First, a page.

Ageing compromises mouse thymus function and remodels epithelial cell differentiation.
Baran-Gale J., Morgan MD., Maio S., Dhalla F., Calvo-Asensio I., Deadman ME., Handel AE., Maynard A., Chen S., Green F., Sit RV., Neff NF., Darmanis S., Tan W., May AP., Marioni JC., Ponting CP., Holländer GA.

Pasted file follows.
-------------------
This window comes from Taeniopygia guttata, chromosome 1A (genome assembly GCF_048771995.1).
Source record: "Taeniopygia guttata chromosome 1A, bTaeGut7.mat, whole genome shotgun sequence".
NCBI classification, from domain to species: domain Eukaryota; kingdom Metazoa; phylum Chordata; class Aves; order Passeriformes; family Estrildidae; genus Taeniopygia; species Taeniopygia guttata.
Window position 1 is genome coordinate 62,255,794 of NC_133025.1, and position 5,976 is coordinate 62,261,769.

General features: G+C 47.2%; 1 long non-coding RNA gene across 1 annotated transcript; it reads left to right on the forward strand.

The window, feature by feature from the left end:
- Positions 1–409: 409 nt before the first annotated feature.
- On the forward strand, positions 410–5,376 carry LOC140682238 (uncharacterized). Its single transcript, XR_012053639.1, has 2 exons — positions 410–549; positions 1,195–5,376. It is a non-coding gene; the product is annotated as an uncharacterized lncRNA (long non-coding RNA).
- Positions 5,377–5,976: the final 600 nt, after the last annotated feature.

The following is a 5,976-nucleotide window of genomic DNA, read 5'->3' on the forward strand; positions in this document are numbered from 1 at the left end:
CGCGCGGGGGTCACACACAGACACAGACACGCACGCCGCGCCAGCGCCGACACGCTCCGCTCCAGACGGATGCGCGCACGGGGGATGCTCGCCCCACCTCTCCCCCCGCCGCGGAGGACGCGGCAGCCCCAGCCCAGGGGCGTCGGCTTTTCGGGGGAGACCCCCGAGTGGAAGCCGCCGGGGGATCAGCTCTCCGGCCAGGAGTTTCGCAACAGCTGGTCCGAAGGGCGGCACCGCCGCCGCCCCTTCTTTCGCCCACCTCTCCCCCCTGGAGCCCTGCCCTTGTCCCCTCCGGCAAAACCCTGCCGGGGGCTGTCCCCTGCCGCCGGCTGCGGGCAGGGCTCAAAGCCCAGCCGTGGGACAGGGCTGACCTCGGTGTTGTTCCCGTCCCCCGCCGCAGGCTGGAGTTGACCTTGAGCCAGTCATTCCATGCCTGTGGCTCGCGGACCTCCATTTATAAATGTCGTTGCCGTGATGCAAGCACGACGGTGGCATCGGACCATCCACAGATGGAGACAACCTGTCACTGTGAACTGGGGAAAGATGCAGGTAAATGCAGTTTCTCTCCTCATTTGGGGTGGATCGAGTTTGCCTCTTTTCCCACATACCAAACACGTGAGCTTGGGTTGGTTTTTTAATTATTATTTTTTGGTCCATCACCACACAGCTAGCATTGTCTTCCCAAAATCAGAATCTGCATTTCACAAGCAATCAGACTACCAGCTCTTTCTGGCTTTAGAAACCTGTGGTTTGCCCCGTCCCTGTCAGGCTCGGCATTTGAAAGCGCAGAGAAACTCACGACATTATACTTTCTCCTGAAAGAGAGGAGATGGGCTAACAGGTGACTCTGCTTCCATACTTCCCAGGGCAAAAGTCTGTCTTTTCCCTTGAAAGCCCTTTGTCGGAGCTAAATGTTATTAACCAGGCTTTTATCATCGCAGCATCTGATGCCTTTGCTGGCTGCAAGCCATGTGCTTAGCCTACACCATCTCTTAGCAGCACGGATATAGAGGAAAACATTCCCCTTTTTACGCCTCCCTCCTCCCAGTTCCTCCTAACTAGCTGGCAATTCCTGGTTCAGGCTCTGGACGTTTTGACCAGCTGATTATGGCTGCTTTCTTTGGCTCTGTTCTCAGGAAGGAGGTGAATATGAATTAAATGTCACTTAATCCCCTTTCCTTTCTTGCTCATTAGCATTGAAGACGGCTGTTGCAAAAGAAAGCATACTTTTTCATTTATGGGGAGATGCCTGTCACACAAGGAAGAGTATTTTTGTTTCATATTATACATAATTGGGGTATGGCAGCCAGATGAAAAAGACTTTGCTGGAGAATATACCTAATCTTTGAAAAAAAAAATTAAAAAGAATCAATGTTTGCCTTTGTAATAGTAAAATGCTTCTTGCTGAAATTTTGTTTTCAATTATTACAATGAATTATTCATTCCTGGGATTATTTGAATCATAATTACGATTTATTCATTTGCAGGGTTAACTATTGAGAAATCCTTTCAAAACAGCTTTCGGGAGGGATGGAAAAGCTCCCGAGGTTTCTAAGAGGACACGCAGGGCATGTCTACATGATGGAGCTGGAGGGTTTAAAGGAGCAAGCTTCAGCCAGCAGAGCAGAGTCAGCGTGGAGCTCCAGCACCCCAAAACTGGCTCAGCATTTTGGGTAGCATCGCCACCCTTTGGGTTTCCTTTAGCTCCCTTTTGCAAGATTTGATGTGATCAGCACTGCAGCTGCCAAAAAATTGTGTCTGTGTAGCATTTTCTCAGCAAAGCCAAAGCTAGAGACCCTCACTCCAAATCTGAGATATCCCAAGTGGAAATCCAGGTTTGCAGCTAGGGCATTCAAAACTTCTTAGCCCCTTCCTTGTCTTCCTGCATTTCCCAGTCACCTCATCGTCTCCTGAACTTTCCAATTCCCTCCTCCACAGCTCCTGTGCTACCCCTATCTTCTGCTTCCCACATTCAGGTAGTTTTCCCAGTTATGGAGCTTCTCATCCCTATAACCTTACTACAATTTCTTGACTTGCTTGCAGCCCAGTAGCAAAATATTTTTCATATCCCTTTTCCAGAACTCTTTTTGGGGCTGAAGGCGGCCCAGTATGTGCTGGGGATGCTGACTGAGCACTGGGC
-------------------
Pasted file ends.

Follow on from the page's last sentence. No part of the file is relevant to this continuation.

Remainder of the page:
Ageing is characterised by cellular senescence, leading to imbalanced tissue maintenance, cell death and compromised organ function. This is first observed in the thymus, the primary lymphoid organ that generates and selects T cells. However, the molecular and cellular mechanisms underpinning these ageing processes remain unclear. Here, we show that mouse ageing leads to less efficient T cell selection, decreased self-antigen representation and increased T cell receptor repertoire diversity. Using a combination of single-cell RNA-seq and lineage-tracing, we find that progenitor cells are the principal targets of ageing, whereas the function of individual mature thymic epithelial cells is compromised only modestly. Specifically, an early-life precursor cell population, retained in the mouse cortex postnatally, is virtually extinguished at puberty. Concomitantly, a medullary precursor cell quiesces, thereby impairing maintenance of the medullary epithelium. Thus, ageing disrupts thymic progenitor differentiation and impairs the core immunological functions of the thymus.